GM2.4

EDI
Dates, Rates and Bytes: Quantifying Geomorphological Processes and Landscape Dynamics

Numerical frameworks are essential for understanding and interpreting landscape evolution. Over recent decades, geochronological techniques such as cosmogenic nuclides, thermochronology, radiocarbon and luminescence dating have improved in accuracy, precision, and temporal range. Developments in geochronological methods, data treatment and landscape evolution models have provided new insights into the timing, duration and intensity of landscape evolution processes. The combination of temporal constraints with numerical modelling has enormous potential for improving our understanding of landscape evolution. The focus of this session is to bring together geochronology, data science and models of Quaternary landscape change.

This session includes studies of erosional rates and processes, sediment provenance, burial and transport times, bedrock exposure or cooling histories, landscape dynamics, and the examination of potential biases and discordances in geochronological data and model-data comparisons. We welcome contributions that apply and combine novel geochronological methods and that intersect different geochronological techniques and numerical modelling with landscape evolution analysis. This includes the determination of rates and timing of landscape change as well as stochastic events, or that highlight the latest developments and open questions in the application of geochronometers to landscape evolution problems.

Co-organized by CL5.1
Convener: Christoph Schmidt | Co-conveners: Duna Roda-BoludaECSECS, Ann Rowan, Georgina King
Presentations
| Thu, 26 May, 08:30–10:00 (CEST)
 
Room -2.31

Presentations: Thu, 26 May | Room -2.31

Chairpersons: Christoph Schmidt, Georgina King
08:30–08:36
|
EGU22-10420
|
ECS
|
Highlight
|
Virtual presentation
Abdallah Zaki, Georgina King, Negar Haghipour, Robert Giegengack, Stephen Watkins, Sanjeev Gupta, Mathieu Schuster, Hossam Khairy, Salah Ahmed, Mostafa El-Wakil, Saleh Eltayeb, Frédéric Herman, and Sébastien Castelltort

During Late Quaternary time, the paleoclimate of the eastern Sahara was punctuated by multiple pluvial periods, then dramatically and cyclically transformed to hyperarid conditions, receiving less than 2 mm/yr of precipitation at present. Geologists, climate modelers, and archaeologists, therefore, have used various proxies to reconstruct past climates during that time, a crucial period for human habitation and migration. These reconstructions, however, lack the precipitation pattern during those pluvial periods, which represents a significant control on weighing the hypotheses of human migrations and occupations. Here we reconstruct the chronology and paleohydrology of a set of fossil rivers expressed by ridges in the modern landscape due to differential erosion. Our 14C and Optically Stimulated Luminescence (OSL) ages of sediments preserved in these ancient rivers cluster within the last African Humid Period (AHP; ca. 14.8 – 5.5 ka BP) and hence support more significant fluvial activity during this distinct humid epoch. Based on median grain size (D50), paleochannel geometry, and drainage area, paleohydraulic reconstructions indicate that typical precipitation intensities of 55–80 mm/h occurred during sediment transport events. When combined with previous annual rainfall estimates, we find that such rainfall intensities were likely 3–4 times more frequent during the AHP. These climatic perturbations may have rendered some parts of the Nile River Valley inhospitable for occupation, driving humans to migrate away in the northwest and west of the Nile Valley between 10.2 and 7.2 ka BP. Ultimately, our results, along with the archeological data, tell a tale from the past of the dramatic climatic changes that our planet undergoes, demonstrating the critical role of climate in sustaining human populations.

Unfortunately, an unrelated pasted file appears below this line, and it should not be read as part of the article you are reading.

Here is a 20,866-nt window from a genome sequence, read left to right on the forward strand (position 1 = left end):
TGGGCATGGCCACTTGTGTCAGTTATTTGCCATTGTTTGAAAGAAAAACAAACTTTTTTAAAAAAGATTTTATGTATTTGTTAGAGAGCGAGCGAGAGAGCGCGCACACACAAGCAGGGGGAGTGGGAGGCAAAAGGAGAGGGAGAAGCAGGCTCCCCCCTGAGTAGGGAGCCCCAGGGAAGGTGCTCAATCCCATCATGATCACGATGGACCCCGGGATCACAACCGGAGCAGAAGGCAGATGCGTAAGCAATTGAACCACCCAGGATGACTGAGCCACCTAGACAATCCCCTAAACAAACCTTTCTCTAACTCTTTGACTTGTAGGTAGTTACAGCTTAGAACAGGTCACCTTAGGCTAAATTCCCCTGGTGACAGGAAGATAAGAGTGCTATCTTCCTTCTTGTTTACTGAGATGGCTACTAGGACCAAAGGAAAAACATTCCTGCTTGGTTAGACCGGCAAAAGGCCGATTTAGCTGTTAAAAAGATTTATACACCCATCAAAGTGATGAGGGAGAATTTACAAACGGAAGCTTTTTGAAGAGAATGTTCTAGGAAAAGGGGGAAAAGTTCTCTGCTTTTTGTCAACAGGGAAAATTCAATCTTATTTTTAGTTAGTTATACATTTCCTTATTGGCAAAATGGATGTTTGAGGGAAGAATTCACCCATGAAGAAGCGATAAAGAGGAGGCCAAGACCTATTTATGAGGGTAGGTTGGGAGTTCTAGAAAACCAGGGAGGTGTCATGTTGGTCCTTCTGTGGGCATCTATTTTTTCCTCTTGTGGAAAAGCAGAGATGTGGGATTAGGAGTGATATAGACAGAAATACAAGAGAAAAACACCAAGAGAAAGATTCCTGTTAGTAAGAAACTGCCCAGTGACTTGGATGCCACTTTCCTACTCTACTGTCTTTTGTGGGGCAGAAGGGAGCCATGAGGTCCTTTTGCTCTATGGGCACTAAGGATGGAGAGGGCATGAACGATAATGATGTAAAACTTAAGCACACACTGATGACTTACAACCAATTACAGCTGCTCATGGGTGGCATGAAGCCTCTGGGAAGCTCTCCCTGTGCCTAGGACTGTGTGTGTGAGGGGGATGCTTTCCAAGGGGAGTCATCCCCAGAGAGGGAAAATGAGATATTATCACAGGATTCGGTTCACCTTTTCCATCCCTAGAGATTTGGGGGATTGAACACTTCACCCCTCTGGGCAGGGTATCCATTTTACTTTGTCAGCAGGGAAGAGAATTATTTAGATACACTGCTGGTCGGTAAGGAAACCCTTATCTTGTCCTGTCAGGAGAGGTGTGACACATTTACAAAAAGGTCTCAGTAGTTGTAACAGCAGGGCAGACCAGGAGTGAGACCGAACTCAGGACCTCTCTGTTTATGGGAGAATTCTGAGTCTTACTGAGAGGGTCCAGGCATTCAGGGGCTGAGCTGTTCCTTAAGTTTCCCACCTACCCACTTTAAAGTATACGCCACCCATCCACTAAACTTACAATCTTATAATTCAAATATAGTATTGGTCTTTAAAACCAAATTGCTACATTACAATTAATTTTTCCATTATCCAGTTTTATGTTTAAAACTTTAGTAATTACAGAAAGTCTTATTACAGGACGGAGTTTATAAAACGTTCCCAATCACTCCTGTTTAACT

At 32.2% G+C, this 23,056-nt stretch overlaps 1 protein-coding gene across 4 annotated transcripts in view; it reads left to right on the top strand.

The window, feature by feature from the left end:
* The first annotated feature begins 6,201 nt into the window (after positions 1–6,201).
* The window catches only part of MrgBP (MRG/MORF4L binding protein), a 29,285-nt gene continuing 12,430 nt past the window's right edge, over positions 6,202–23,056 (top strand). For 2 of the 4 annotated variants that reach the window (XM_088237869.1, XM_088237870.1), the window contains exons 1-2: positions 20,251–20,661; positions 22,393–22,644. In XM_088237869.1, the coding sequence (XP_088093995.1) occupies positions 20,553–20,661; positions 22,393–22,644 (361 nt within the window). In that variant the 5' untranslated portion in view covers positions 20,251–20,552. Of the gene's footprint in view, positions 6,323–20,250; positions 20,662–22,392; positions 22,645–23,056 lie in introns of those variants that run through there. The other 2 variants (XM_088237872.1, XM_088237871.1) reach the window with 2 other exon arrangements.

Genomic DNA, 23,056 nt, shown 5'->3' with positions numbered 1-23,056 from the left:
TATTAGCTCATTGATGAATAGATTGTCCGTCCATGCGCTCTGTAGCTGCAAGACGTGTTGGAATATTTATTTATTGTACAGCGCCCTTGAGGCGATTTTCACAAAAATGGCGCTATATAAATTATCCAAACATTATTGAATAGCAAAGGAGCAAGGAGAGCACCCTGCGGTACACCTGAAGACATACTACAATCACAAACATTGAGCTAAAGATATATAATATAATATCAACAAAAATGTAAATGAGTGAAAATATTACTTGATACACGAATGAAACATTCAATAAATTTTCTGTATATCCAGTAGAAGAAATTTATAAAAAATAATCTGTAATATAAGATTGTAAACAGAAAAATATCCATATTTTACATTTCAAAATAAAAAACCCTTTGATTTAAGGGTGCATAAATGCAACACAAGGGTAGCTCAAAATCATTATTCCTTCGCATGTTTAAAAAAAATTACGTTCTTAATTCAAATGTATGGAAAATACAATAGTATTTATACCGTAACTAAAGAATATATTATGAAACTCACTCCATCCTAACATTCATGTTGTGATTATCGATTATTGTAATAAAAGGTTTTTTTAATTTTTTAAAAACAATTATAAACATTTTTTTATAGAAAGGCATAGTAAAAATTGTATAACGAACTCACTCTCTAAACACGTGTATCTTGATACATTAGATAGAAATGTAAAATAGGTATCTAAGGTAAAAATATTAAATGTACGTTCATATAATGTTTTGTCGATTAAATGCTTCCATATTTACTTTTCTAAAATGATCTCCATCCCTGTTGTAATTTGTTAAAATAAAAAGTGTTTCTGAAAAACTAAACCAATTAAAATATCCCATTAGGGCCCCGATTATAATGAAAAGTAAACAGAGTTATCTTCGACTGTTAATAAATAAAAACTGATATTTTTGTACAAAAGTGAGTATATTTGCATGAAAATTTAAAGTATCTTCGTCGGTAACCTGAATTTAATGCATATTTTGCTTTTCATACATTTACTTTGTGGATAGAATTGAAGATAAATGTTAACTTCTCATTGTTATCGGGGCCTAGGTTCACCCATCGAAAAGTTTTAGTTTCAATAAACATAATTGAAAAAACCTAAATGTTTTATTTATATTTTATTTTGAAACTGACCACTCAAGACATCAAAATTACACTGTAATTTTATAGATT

How to cite: Zaki, A., King, G., Haghipour, N., Giegengack, R., Watkins, S., Gupta, S., Schuster, M., Khairy, H., Ahmed, S., El-Wakil, M., Eltayeb, S., Herman, F., and Castelltort, S.: Intense precipitation during the African Humid Period inferred from east Saharan fossil rivers: Implications for human dispersal   , EGU General Assembly 2022, Vienna, Austria, 23–27 May 2022, EGU22-10420, https://doi.org/10.5194/egusphere-egu22-10420, 2022.

08:36–08:42
|
EGU22-2141
|
ECS
|
On-site presentation
Richard Ott, Dirk Scherler, Karl Wegmann, Mitch D'Arcy, Susan Ivy-Ochs, Marcus Christl, and Christoph Vockenhuber